“Students were able to research and write about something they were passionate about,” said Heming. “They were so excited to receive their books and see all their hard work come to fruition.”

The contest is a combined effort between the Southern Kentucky Book Fest partners (Barnes & Noble Booksellers, Warren County Public Library, and WKU Libraries) and the teachers at the 212° Academy. Cleaver and Cook were recognized at their schools and are invited to sign copies of their books at the Southern Kentucky Book Fest on April 21-22, along with R.L. Stine and 170 plus authors.

For more information, visit www.sokybookfest.org or contact Sara Volpi at (270) 745-4502.

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Used Book Sale March 3-5 to benefit SOKY Book Fest

The Southern Kentucky Book Fest Used Book Sale will be held Friday, March 3 through Sunday, March 5 at the Bob Kirby Branch of the Warren County Public Library, 175 Iron Skillet Court, in Bowling Green. The sale will be held from 9 am to 5 pm on Friday, March 3; 9 am to 5 pm on Saturday, March 4; and from 1 pm to 5 pm on Sunday, March 5.

According to Sara Volpi, WKU Libraries Literary Outreach and SOKY Book Fest Coordinator, thousands of books, CDs, records, and DVDs will be available for $1 or less at the event. “Proceeds from the Used Book Sale benefit the Southern Kentucky Book Fest partnership and area literacy projects,” said Volpi. “We’ll have a huge selection of high-quality materials like cookbooks, popular fiction in hardback and paperback, children’s books, and more.”

Donations of books, videos, CDs, records, DVDs, and audio books are welcome at all Warren County Public Library locations, Barnes and Noble Booksellers, and at WKU Libraries Cravens 4th floor (at circulation desk). Magazines and textbooks are not accepted. Donated materials are tax deductible.

SOKY Book Fest is a partnership project of Barnes & Noble Booksellers, Warren County Public Library, and WKU Libraries. The partnership’s mission is to encourage reading and the love of books and to be a positive force in promoting literacy in the region and state.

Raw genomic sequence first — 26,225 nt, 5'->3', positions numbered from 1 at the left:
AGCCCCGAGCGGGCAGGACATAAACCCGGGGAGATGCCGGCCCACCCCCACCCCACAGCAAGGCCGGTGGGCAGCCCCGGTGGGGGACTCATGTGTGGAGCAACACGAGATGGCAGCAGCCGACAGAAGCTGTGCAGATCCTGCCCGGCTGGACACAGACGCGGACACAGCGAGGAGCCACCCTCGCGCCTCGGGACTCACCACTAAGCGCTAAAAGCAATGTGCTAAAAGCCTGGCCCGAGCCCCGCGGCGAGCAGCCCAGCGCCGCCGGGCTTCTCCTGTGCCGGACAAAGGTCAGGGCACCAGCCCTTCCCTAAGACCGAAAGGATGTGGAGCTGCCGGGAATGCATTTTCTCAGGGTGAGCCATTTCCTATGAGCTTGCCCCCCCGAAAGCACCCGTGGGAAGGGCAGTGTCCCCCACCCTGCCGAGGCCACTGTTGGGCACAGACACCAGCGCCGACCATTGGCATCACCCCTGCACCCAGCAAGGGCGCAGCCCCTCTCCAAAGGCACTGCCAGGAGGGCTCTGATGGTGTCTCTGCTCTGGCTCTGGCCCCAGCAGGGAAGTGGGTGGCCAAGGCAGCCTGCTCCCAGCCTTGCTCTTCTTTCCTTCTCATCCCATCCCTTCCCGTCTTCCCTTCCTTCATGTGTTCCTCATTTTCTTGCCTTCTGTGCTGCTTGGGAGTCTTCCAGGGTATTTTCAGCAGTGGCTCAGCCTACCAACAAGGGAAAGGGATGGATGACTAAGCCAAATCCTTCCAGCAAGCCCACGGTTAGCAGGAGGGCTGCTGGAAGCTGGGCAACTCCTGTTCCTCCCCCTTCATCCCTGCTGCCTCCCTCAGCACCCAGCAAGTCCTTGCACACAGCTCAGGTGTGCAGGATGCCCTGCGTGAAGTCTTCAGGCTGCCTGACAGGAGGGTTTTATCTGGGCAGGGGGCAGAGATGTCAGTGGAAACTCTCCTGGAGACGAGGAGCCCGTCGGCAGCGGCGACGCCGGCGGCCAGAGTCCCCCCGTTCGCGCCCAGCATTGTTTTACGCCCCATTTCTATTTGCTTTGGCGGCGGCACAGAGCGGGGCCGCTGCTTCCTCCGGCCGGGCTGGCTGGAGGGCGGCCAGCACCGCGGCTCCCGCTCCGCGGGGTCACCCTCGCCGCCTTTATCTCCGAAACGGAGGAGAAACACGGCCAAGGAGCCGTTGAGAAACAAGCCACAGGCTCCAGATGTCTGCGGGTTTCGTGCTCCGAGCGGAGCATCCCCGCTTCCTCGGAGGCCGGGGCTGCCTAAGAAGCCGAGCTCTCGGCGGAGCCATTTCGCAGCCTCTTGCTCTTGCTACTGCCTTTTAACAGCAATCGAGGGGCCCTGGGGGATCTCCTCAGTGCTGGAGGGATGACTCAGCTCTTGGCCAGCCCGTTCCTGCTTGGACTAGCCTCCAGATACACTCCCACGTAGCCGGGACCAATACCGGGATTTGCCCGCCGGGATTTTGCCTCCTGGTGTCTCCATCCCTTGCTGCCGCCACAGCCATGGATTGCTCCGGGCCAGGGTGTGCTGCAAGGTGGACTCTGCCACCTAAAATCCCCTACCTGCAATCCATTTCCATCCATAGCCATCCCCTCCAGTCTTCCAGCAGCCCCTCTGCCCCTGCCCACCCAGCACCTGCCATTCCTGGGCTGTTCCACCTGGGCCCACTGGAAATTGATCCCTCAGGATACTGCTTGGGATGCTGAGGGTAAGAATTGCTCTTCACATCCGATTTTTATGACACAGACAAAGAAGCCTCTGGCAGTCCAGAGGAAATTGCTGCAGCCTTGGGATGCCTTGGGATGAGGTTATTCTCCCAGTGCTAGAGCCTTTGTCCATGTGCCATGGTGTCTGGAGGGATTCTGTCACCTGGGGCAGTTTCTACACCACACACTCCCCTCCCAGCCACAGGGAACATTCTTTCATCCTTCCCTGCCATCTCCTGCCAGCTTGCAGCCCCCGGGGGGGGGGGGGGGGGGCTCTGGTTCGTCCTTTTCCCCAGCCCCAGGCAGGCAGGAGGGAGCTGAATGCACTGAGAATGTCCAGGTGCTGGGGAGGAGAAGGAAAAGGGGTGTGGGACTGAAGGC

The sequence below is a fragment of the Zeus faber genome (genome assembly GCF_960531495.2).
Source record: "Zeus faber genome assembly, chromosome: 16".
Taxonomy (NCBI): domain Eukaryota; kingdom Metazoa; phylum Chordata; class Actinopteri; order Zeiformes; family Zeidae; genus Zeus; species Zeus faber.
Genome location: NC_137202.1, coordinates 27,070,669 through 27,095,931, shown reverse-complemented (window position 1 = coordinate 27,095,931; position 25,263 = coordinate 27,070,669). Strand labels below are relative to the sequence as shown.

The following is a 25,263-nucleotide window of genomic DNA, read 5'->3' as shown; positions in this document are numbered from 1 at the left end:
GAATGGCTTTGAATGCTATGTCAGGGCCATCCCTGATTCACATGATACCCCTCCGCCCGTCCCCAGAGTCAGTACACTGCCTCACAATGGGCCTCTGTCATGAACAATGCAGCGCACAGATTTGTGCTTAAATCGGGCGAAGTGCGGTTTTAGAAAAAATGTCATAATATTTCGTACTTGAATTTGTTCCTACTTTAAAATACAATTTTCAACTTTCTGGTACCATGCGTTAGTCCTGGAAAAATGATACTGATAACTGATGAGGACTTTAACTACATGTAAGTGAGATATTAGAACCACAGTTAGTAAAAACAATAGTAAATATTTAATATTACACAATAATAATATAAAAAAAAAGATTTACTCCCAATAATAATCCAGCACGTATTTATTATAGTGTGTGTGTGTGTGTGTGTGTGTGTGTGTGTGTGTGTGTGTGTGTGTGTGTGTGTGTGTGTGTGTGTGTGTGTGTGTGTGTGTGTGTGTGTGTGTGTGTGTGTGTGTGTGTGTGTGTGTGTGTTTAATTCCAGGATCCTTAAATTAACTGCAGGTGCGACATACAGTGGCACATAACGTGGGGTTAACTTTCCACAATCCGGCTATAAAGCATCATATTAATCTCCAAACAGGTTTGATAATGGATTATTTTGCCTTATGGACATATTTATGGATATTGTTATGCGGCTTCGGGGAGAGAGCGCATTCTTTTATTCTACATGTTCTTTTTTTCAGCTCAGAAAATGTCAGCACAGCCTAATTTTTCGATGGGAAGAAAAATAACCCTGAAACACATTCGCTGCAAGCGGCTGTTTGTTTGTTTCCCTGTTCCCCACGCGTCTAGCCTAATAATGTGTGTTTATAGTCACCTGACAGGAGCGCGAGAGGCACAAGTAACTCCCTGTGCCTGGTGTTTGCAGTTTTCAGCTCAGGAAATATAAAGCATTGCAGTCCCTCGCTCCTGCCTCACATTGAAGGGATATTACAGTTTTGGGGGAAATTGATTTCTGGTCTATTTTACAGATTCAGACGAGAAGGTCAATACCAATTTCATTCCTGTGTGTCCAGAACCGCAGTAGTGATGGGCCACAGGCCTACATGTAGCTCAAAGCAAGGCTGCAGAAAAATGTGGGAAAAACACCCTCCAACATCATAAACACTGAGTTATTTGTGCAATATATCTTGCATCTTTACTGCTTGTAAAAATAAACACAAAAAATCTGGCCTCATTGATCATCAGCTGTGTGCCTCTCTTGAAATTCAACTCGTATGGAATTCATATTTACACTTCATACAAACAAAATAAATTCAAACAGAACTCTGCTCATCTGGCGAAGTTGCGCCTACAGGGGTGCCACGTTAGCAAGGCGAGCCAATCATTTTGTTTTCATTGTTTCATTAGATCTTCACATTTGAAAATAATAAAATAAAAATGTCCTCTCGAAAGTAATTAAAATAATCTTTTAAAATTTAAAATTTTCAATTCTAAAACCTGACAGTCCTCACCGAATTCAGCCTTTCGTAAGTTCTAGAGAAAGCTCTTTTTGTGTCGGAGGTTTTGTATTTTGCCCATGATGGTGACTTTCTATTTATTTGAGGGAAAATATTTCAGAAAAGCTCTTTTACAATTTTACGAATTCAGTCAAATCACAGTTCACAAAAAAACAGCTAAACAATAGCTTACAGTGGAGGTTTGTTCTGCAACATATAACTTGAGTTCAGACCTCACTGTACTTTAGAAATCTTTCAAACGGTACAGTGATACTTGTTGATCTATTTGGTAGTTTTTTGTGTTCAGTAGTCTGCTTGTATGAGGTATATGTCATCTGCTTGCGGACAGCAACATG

For more information, visit www.sokybookfest.org or contact Sara Volpi at (270) 745-4502.

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2016 Margie Helm Awards

WKU Libraries celebrated the end of Fall 2016 with a holiday gathering at 440 Main.

Congratulations to the following Margie Helm Award winners:

2016 Faculty Award to: Nancy Richey

2016 Staff Award to: Kenneth Foushee

Student Awards to: Brendan Bird, Kelsea Perkins, Kole Feinauer, and Lein Vu

Team Award: The Alma Implementation Team: Project Manager Deana Groves, Eric Fisher, Uma Doraiswamy, Laura DeLancey, Dan Forrest, Jack Montgomery, Terry Perkins, and Nelda Sims

Team Award: The Helm-Cravens Display Committee: Katie King, Paula Bowles, Ryan Dowell, Debbie LaMastus, Jessica Simpson and Allison Sircy

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Catalogue of Short Horn Bulls, Cows and Heifers

A recent and rare acquisition for the Department for Library Special Collections, with only 16 pages total, is a Catalog of Short Horn Bulls, Cows and Heifers (1864) that offers 12 bulls and 48 cows for sale by William & Benjamin Warfield of Lexington, KY. The Warfields, as observed in the Cyclopedia of American Agriculture must be included in any history of Shorthorns. They were prominent and quite well known during the years in which Kentucky supplied much of the Shorthorn blood to the breeding herds of this famous breed throughout the United States. William was the son of Benjamin Warfield and also a breeder of the shorthorn cattle in Kentucky. William Warfield was one of the best informed men on Shorthorn history and Shorthorn pedigrees. He contributed much to live stock and especially to Shorthorn literature, writing the “History of Improved Shorthorn Cattle” and “The Theory and Practice of Cattle Breeding.” The Warfield’s most active period was during the 1870s and 1880s, when the farmers of Kentucky, Ohio, and westward began extensively to improve their stock by the use of purebred cattle.
bull